A year after blaze, Notre-Dame to hold Good Friday service amid virus lockdown

A small congregation of worshippers will hold a Good Friday service at Notre-Dame Cathedral in Paris, a year after it was devastated by fire, but attendance will be limited because of a lockdown during the coronavirus outbreak.

Only seven people will attend the televised service on Good Friday, when Christians commemorate the death of Jesus Christ.

"Only a few priests will attend the masses that we will celebrate during the Holy Week and people will be able to follow services on radio or on television," Paris Archbishop Michel Aupetit told a video news conference.

The service will include a wreath rescued from the fire that threatened to obliterate Notre-Dame, one of the world's most famous landmarks.

There will be no Easter Saturday processions this year because of the nationwide lockdown, which limits the size of public gatherings.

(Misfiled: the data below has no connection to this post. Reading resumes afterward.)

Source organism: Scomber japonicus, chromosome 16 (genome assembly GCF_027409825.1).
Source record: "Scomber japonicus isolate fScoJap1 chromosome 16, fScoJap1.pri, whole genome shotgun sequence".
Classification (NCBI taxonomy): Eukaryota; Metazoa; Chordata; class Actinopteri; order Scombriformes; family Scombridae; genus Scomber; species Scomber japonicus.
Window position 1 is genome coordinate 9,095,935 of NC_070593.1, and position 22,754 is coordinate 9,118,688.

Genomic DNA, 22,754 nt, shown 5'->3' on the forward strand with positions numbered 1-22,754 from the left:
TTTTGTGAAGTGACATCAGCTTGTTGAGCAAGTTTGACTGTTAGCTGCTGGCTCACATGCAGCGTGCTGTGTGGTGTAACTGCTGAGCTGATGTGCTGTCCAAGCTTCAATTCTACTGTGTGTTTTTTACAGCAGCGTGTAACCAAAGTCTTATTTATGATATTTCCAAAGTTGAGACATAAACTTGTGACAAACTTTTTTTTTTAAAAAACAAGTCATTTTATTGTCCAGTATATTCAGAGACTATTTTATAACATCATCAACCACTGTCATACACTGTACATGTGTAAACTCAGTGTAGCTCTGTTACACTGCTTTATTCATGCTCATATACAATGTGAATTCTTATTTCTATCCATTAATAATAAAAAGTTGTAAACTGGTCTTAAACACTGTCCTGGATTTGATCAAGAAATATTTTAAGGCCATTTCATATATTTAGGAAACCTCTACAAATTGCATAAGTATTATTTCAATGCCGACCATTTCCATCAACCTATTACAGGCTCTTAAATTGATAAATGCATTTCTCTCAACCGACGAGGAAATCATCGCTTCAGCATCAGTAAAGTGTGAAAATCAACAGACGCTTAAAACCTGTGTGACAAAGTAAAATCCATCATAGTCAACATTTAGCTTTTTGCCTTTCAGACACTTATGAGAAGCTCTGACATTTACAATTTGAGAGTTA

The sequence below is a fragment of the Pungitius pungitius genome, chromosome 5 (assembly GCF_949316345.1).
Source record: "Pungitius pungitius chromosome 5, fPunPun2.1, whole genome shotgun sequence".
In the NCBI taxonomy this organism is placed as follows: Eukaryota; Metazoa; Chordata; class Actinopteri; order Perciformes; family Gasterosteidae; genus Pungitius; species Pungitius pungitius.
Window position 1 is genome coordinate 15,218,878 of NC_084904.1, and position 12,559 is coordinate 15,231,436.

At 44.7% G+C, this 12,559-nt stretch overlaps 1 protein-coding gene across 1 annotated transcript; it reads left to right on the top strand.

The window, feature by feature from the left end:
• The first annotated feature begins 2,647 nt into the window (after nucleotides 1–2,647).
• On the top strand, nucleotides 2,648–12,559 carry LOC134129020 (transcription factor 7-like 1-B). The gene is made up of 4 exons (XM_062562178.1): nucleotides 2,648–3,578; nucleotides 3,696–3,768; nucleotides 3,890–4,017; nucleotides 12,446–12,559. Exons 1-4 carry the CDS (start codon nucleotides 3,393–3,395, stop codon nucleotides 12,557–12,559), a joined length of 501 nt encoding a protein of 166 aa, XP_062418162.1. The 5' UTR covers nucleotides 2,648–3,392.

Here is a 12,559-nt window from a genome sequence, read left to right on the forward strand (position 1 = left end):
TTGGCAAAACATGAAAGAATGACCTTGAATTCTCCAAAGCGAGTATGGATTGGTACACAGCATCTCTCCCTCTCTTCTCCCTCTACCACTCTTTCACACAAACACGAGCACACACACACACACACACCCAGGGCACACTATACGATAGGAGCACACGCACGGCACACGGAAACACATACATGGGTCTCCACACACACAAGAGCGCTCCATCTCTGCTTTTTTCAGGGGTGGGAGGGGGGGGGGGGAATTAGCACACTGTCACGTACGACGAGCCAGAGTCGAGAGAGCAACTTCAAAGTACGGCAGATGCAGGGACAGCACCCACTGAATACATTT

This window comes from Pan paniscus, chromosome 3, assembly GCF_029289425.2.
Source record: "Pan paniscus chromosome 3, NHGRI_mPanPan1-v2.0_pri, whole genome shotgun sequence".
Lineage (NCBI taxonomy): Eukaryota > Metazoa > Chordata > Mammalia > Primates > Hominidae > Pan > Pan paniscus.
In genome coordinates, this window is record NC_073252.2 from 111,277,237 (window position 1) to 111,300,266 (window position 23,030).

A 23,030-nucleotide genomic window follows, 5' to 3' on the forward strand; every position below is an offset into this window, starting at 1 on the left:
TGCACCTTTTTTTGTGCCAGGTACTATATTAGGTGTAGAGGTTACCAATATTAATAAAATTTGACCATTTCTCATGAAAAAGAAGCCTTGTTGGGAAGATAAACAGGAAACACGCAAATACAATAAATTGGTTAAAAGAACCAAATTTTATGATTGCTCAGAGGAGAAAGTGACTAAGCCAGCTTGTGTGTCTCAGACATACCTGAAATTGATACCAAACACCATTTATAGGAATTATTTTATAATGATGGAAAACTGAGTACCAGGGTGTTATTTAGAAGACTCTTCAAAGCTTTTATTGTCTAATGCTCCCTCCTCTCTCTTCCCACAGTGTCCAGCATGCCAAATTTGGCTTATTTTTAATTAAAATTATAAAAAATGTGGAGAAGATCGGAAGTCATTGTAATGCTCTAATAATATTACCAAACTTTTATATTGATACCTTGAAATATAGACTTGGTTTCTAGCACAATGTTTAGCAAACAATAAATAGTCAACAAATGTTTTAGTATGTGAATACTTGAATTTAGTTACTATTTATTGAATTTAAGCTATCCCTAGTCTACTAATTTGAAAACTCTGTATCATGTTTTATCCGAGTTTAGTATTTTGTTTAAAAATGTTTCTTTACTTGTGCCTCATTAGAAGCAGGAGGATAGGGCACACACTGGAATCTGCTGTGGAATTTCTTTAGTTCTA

On Easter Sunday, when Christians celebrate Christ's resurrection, Aupetit will hold a mass in Saint-Germain l'Auxerrois church near the Louvre museum in the heart of Paris, with about 20 people attending.

Last year, hundreds of Parisians gathered for Easter Sunday mass at Saint-Eustache church in central Paris and prayed for the swift restoration of Notre-Dame after the fire that ripped through it days earlier, on 15 April.

The fire destroyed the mediaeval cathedral's roof, toppled the spire and almost brought down the main bell towers and outer walls before firefighters brought it under control.

President Emmanuel Macron has vowed to restore Notre-Dame in five years, though experts have described the target as unfeasible.

More on this subject: Coronavirus

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